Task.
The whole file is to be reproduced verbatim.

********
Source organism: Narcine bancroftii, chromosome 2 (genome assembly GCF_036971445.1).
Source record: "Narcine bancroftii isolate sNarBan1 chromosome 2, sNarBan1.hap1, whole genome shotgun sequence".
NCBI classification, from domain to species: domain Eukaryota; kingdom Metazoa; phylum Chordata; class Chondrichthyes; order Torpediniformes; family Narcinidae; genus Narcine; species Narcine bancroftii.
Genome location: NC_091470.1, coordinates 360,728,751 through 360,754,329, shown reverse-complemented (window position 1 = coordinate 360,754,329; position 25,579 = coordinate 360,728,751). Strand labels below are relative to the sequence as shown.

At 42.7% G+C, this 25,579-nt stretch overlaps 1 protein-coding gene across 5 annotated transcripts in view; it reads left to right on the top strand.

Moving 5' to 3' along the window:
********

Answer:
Source organism: Narcine bancroftii, chromosome 2 (genome assembly GCF_036971445.1).
Source record: "Narcine bancroftii isolate sNarBan1 chromosome 2, sNarBan1.hap1, whole genome shotgun sequence".
NCBI classification, from domain to species: domain Eukaryota; kingdom Metazoa; phylum Chordata; class Chondrichthyes; order Torpediniformes; family Narcinidae; genus Narcine; species Narcine bancroftii.
Genome location: NC_091470.1, coordinates 360,728,751 through 360,754,329, shown reverse-complemented (window position 1 = coordinate 360,754,329; position 25,579 = coordinate 360,728,751). Strand labels below are relative to the sequence as shown.

At 42.7% G+C, this 25,579-nt stretch overlaps 1 protein-coding gene across 5 annotated transcripts in view; it reads left to right on the top strand.

Moving 5' to 3' along the window: